So there you have it. You made a jesting comment at the start of this thread about me declaring your, and I quote:
Quote
utter and undiscovered brilliance
So it comes with great irony that you genuinely earned that praise with this story. This is a culmination of 4 years of effort, a story outside your usual humorous comfort zone, a deeply serious piece that was highly engaging. A well deserved win, and one you did in 1300 words with 200 to spare! And that's a great achievement in itself, because the two certainties in every one of these contests is:
1) there will be a winner, and
2) JMack will make one or more comments along the way lamenting the 1500 word limit.

@D_Bates:

I’ve been meaning to reply to this review, and to thank for it and the huge investment of time you’ve given each of us - and now, sitting in my hospital bed, I have the minute I wanted.

I’m really gratified that you and others liked this story. It came to me in a flash when I bumped into the term “as different as chalk and cheese” (I can’t recall now where.) So, two sisters with very different personalities, writing to each other. One of them (at first) was writing that she would never see home again. I started the first letter (“savvies singing in the scrub”) and the story rooted itself in a world I’ve been tinkering with for 40+ years. Finally, I had letters that pass each other in time, but connect in content, paralleling, and the second sister also leaving home.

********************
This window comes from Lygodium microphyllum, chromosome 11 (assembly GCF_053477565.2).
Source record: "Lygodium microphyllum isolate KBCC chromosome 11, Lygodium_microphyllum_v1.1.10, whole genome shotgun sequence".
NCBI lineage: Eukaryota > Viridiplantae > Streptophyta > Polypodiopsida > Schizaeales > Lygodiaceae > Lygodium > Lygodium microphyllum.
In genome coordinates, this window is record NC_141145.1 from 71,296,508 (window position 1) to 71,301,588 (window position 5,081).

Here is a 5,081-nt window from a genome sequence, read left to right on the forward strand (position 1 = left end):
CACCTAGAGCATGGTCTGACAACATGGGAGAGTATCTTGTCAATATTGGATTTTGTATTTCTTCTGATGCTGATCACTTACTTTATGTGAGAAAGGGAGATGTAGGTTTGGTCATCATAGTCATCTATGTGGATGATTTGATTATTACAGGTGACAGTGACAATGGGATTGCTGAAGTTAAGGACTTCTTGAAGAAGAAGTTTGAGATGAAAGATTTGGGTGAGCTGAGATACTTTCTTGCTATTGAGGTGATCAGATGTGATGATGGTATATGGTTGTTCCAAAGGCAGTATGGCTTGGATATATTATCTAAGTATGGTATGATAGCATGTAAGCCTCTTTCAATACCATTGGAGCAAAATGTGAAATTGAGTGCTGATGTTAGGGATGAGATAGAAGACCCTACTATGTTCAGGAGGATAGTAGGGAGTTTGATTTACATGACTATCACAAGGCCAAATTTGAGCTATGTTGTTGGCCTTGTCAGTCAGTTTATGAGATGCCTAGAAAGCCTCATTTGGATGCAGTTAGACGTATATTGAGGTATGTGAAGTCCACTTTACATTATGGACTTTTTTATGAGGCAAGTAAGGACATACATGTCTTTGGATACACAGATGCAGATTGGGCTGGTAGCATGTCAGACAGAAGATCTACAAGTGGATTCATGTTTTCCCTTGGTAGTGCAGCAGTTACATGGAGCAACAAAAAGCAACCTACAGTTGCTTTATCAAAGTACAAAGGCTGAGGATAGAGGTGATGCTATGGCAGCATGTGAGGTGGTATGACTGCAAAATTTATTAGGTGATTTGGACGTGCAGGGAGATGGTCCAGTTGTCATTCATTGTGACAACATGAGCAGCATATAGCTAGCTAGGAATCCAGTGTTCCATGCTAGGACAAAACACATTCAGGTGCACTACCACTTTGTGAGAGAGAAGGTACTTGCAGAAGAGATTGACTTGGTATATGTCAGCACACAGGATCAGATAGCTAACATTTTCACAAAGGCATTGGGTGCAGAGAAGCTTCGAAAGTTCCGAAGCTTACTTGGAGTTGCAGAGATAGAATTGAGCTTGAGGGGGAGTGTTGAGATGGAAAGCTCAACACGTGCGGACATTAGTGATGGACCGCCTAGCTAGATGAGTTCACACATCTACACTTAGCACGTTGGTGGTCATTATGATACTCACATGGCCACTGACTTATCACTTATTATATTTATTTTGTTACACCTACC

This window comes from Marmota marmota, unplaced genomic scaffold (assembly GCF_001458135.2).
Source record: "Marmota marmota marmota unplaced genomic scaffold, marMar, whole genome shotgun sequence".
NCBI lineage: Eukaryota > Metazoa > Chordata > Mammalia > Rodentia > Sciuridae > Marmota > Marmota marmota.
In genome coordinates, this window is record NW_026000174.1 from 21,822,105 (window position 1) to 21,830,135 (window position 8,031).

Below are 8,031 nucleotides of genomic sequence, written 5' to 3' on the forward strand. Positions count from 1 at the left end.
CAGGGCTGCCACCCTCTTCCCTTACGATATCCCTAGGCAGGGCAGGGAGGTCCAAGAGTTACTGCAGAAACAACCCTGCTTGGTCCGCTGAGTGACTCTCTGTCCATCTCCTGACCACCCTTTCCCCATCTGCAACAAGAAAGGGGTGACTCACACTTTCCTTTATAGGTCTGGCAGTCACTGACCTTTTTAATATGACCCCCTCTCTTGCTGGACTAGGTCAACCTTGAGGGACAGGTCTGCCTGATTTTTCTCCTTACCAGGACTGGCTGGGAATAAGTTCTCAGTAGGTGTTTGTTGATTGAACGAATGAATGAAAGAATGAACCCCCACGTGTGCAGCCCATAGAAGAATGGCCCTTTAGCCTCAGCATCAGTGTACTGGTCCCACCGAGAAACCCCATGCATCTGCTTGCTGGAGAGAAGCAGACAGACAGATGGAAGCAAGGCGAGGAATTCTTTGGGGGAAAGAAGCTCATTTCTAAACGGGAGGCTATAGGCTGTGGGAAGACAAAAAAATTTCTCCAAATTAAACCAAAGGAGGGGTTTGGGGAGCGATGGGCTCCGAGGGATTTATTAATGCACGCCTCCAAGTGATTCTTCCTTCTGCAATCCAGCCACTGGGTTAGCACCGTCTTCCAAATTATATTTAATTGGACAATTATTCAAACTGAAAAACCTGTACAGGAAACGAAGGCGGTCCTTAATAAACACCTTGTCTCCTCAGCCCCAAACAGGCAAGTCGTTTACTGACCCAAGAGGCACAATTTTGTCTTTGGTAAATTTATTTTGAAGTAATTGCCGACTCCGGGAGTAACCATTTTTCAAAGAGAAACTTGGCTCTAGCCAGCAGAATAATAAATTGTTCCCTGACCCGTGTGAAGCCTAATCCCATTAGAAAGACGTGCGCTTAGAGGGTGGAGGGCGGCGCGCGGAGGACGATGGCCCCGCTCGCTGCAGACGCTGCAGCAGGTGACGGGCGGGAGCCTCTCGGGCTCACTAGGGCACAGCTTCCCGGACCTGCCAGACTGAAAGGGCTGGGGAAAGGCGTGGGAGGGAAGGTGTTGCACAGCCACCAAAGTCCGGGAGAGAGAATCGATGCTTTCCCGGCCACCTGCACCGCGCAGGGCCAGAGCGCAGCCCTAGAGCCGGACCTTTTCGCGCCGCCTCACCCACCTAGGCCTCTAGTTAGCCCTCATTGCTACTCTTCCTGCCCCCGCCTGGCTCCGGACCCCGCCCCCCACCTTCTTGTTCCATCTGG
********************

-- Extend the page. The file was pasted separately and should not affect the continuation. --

The most difficult thing was getting the second sister’s voice to be her own, and to be both consistent with her twin’s idea of her but not exactly. Who is ever exactly what other people think of her? So I’m particularly chuffed to have gotten this close to right.

A very few old hands here may recognize the world. There is no sun, no moon, only day stars and night stars, shining from the peaks of great mountains that ring the world.

But really, my point is to thank you, David. I want to go back to when you beta read my story about a soldier going across a border to retrieve the body of his fallen sergeant. Toward the end of that story, you worked with me to order events properly that I had all the sentences for and none of the sense. I use that lesson now in every story I write.